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Ethics and Political Philosophy


Beginning from the premise that moral deliberation and action have their roots in the recognition of persons, this paper argues that love deserves to stand on equal footing with respect as a mode of moral recognition. I argue first that as attitudes, respect and love are modes of moral recognition responding to specific others. They thus have similar epistemologies, but are distinguished by their positions along a concrete-abstract axis. In particular, I claim, respect is an attitude that recognizes another as a person, whereas love is an attitude that recognizes another as the person they are. Both attitudes check the ego as they encounter a particular other. And both attitudes are moral in the sense that they require certain kinds of behavior toward the others whom we respect or love.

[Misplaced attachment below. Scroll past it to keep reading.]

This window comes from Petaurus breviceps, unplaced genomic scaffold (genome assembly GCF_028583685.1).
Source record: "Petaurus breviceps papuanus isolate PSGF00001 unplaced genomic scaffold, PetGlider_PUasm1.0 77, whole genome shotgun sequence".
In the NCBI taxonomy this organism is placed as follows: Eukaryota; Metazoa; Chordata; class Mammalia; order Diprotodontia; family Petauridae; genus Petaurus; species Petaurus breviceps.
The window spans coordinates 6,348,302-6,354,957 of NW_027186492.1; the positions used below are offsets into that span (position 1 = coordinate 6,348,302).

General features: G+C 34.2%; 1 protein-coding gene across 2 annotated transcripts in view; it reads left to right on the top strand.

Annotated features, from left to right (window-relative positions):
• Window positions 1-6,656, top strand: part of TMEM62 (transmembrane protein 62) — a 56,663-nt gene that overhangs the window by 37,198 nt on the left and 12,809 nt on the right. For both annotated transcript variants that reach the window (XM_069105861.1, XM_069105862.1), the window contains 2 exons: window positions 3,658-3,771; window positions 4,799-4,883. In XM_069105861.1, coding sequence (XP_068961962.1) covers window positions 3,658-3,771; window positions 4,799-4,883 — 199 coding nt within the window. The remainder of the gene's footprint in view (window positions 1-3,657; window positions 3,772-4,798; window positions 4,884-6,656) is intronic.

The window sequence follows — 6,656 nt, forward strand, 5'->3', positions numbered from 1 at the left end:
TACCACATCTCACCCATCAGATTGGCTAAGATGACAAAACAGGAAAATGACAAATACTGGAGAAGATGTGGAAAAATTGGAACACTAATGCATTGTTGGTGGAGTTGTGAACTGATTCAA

The problem with casting both love and respect as attitudes directed toward particular others in relatively intimate encounters is that they seem to lose some of their moral leverage, because we do not (and cannot) regularly have such encounters with most people we interact with. This motivates a second argument: that both respect and love have practical counterparts in the normative practices of justice and care, respectively.